Abstract
The purpose of this paper is to discuss the role of financial practice in the development of mathematics as applied in human judgement. The basis of the paper is in historical research from the 1990s that argues that the monetisation of western commerce, which abstracted value into quantified price, was synthesised with scholastic analysis resulting in a “mathematical mechanistic world picture” that led to the widespread use of mathematics in science from the seventeenth century. An aspect of this process was the quantification of chance that led to the development of mathematical probability, the branch of mathematics most relevant to judgement and the focus of this paper. Ideas from this historical research are related to the fundamental theorem of asset pricing (FTAP), the foundational theory of contemporary financial mathematics. The paper observes that vestiges of medieval scholastic attitudes to financial ethics can be discerned in the FTAP, offering a novel interpretation of the mathematical theorem. The paper then considers the Dutch book argument (DBA), the most popular justification for subjective probability. The paper’s main contribution is in describing the significance of financial practice in validating the DBA and the paper explains how the FTAP addresses some criticisms of how the DBA represents beliefs. The conclusions emphasise the distinction between pure and practical reasoning and that this should be mirrored in a distinction between the mathematics of physica and practica. This point is important as mathematics is becoming more widespread in modelling, and directing, social systems.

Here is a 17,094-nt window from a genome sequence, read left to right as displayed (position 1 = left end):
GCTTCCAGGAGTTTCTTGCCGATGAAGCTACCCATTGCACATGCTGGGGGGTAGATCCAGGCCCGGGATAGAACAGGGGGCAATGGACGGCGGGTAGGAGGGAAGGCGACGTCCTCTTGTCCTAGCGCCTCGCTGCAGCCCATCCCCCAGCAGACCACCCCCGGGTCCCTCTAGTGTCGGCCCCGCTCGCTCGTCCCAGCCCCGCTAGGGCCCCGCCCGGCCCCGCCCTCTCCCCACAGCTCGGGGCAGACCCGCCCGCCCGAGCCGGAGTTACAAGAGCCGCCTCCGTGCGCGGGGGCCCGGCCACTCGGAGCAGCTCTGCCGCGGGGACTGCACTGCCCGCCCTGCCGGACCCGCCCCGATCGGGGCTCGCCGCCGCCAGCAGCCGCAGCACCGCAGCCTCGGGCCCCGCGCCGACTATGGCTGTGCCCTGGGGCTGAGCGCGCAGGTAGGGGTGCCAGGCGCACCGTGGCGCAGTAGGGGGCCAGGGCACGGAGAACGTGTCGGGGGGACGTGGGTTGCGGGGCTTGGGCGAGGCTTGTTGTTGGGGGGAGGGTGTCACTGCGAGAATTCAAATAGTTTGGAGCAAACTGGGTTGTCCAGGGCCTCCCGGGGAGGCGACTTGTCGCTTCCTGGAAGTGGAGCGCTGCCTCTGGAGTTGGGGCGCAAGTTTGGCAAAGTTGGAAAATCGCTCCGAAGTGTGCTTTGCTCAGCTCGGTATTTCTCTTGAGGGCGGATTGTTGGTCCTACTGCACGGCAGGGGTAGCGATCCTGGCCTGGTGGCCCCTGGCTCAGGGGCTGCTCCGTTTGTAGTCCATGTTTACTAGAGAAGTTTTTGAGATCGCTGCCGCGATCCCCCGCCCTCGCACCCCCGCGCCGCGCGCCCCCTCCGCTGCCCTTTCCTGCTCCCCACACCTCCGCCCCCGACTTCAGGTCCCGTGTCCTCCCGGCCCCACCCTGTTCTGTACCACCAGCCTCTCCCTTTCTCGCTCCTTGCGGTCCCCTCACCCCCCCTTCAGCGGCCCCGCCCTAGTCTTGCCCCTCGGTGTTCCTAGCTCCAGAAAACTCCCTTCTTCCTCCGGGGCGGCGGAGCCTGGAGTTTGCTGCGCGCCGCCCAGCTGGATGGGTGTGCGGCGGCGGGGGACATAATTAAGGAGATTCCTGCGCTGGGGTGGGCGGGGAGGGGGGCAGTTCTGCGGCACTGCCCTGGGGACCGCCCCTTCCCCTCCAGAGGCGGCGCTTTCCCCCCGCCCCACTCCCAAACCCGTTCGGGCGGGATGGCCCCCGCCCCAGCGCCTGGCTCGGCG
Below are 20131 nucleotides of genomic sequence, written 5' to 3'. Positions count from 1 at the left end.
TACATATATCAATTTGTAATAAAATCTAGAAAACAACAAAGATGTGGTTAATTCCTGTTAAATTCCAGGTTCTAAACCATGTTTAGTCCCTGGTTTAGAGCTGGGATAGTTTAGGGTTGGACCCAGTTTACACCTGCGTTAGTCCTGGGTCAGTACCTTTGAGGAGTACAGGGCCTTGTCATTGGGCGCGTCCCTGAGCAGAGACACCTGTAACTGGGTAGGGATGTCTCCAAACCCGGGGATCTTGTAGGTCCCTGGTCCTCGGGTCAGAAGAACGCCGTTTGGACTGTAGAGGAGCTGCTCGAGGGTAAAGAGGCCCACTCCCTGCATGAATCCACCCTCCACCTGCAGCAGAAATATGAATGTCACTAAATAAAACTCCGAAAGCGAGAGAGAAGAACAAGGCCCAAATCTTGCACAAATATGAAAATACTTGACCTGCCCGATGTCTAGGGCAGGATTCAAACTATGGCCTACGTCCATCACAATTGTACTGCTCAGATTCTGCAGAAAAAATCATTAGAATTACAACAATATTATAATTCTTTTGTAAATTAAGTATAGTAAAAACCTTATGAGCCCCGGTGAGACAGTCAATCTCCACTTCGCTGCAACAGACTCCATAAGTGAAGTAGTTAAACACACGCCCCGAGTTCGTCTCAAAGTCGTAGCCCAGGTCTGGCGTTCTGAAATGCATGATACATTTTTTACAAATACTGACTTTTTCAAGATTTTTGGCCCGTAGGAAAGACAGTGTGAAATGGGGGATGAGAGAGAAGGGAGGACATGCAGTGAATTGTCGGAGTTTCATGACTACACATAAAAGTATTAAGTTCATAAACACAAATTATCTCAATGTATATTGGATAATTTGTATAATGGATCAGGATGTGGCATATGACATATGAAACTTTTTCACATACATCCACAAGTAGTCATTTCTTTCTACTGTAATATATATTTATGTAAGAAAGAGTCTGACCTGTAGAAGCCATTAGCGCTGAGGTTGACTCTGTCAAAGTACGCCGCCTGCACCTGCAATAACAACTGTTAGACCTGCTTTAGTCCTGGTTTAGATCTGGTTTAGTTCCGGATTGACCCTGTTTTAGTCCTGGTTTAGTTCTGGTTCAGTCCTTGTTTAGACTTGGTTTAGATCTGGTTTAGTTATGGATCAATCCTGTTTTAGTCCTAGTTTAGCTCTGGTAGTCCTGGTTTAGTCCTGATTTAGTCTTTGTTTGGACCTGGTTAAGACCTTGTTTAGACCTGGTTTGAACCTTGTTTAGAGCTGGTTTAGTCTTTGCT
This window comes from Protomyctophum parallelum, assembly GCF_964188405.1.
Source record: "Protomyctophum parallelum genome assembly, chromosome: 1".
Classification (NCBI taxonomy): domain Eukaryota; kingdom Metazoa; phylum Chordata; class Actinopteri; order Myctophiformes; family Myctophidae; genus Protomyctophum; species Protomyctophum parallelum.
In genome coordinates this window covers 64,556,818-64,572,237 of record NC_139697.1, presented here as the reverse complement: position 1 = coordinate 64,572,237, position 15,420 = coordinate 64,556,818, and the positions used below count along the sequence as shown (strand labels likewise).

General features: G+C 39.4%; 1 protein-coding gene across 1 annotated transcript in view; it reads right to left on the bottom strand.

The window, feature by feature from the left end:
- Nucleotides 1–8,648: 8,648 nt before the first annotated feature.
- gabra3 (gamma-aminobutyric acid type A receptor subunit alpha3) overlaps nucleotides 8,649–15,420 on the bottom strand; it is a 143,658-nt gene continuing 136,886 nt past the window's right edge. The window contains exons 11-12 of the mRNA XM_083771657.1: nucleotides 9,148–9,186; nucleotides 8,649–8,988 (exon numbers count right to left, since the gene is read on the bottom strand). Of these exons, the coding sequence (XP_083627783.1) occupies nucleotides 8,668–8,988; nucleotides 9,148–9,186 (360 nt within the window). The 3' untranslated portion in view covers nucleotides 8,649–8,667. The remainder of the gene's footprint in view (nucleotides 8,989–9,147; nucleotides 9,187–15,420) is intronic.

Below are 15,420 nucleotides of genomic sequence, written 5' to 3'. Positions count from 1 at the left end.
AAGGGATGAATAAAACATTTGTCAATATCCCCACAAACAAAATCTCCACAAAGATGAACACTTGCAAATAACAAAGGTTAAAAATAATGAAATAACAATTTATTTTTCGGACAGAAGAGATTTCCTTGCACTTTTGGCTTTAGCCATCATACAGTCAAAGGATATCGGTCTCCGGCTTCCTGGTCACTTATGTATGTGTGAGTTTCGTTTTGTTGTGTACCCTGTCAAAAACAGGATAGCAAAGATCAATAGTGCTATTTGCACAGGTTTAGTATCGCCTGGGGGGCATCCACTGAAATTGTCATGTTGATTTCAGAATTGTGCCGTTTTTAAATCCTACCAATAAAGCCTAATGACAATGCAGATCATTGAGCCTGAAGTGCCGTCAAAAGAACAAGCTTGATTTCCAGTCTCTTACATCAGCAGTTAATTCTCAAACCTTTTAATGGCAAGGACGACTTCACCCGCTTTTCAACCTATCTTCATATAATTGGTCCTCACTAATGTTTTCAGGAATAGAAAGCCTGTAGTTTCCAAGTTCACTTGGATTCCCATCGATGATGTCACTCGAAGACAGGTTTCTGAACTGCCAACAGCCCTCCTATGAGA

Original language  English 

Journal  Synthese 
Early online date  20 Apr 2020 
DOIs  
Publication status  Epub ahead of print  20 Apr 2020 
Keywords
 Dutch book argument
 Ethics
 Financial markets
 Mathematics
 Probability
ASJC Scopus subject areas
 Philosophy
 Social Sciences(all)
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Timothy Johnson
 School of Mathematical & Computer Sciences  Associate Professor
 School of Mathematical & Computer Sciences, Actuarial Mathematics & Statistics  Associate Professor
Person: Academic (Research & Teaching)